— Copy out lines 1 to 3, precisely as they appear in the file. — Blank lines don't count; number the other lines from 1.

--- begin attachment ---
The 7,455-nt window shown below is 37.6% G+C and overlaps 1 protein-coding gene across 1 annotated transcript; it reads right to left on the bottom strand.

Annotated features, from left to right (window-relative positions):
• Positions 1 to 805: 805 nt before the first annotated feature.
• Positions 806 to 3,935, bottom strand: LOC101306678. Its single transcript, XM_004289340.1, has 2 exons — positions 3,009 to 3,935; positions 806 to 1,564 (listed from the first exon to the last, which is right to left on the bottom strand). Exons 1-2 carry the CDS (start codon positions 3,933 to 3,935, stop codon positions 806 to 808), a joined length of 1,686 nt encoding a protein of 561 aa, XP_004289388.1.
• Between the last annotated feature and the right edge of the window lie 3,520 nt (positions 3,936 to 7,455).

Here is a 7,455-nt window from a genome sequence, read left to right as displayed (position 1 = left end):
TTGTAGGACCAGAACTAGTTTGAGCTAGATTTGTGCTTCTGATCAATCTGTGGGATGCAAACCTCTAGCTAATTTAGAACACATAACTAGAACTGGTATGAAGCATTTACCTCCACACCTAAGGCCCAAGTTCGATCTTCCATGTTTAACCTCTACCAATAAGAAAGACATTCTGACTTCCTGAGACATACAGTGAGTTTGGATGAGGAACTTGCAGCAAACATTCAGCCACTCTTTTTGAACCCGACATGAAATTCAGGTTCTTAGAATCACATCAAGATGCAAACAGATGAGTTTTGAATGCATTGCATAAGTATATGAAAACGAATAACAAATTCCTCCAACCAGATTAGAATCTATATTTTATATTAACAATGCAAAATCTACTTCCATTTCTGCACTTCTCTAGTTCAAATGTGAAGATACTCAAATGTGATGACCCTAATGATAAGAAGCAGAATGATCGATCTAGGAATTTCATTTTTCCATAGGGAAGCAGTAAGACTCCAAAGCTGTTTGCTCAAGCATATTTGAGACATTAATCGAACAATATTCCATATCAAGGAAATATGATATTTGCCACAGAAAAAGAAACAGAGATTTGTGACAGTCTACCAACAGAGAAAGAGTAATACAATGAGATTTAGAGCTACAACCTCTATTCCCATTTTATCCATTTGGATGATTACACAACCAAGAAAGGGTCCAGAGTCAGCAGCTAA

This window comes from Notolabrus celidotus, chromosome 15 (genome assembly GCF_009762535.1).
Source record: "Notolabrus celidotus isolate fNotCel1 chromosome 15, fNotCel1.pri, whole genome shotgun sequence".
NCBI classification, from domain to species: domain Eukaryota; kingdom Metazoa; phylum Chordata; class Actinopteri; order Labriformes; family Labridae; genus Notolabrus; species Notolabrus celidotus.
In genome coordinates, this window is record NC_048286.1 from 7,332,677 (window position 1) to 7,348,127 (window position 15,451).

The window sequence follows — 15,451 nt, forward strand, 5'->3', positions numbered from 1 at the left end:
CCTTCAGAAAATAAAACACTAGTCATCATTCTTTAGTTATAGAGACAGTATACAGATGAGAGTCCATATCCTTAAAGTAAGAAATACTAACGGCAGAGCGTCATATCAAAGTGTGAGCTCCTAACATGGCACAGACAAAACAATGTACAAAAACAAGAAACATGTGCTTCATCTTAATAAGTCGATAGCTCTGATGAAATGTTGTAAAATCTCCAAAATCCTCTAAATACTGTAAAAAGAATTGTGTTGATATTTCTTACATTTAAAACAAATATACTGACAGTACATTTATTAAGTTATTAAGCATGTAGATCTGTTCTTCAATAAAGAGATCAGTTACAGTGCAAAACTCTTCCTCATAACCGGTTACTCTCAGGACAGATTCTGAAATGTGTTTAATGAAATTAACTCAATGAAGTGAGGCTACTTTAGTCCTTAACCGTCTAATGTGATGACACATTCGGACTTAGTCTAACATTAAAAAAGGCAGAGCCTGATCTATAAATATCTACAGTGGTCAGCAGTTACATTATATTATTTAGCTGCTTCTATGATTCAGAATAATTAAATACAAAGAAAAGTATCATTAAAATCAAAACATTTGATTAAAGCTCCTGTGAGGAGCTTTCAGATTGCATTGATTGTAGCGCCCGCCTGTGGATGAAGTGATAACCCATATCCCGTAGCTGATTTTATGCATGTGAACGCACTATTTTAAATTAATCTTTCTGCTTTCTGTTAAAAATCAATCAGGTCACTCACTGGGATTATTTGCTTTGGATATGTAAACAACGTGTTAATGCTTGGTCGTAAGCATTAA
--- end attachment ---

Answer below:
The 7,455-nt window shown below is 37.6% G+C and overlaps 1 protein-coding gene across 1 annotated transcript; it reads right to left on the bottom strand.

Annotated features, from left to right (window-relative positions):
• Positions 1 to 805: 805 nt before the first annotated feature.